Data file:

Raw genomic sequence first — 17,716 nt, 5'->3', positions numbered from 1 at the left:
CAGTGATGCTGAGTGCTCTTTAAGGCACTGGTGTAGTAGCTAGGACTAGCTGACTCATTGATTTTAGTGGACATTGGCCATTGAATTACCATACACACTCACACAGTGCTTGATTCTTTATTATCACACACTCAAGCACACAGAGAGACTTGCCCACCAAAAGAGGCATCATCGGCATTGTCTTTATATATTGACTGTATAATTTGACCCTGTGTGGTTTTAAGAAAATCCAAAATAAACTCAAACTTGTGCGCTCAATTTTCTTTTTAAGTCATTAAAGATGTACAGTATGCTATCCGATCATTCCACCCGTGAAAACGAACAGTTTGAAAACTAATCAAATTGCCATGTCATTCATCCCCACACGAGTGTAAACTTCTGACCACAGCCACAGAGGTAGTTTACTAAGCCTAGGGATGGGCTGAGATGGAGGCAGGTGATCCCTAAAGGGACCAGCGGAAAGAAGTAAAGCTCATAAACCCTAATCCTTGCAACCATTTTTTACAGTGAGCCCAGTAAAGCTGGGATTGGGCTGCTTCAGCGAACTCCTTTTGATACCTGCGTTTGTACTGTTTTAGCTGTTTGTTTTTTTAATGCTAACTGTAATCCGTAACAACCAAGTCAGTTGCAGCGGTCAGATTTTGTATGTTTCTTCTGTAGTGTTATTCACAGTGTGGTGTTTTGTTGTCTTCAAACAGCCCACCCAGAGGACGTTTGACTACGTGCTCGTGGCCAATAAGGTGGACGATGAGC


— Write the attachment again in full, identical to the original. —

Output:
Raw genomic sequence first — 17,716 nt, 5'->3', positions numbered from 1 at the left:
CAGTGATGCTGAGTGCTCTTTAAGGCACTGGTGTAGTAGCTAGGACTAGCTGACTCATTGATTTTAGTGGACATTGGCCATTGAATTACCATACACACTCACACAGTGCTTGATTCTTTATTATCACACACTCAAGCACACAGAGAGACTTGCCCACCAAAAGAGGCATCATCGGCATTGTCTTTATATATTGACTGTATAATTTGACCCTGTGTGGTTTTAAGAAAATCCAAAATAAACTCAAACTTGTGCGCTCAATTTTCTTTTTAAGTCATTAAAGATGTACAGTATGCTATCCGATCATTCCACCCGTGAAAACGAACAGTTTGAAAACTAATCAAATTGCCATGTCATTCATCCCCACACGAGTGTAAACTTCTGACCACAGCCACAGAGGTAGTTTACTAAGCCTAGGGATGGGCTGAGATGGAGGCAGGTGATCCCTAAAGGGACCAGCGGAAAGAAGTAAAGCTCATAAACCCTAATCCTTGCAACCATTTTTTACAGTGAGCCCAGTAAAGCTGGGATTGGGCTGCTTCAGCGAACTCCTTTTGATACCTGCGTTTGTACTGTTTTAGCTGTTTGTTTTTTTAATGCTAACTGTAATCCGTAACAACCAAGTCAGTTGCAGCGGTCAGATTTTGTATGTTTCTTCTGTAGTGTTATTCACAGTGTGGTGTTTTGTTGTCTTCAAACAGCCCACCCAGAGGACGTTTGACTACGTGCTCGTGGCCAATAAGGTGGACGATGAGC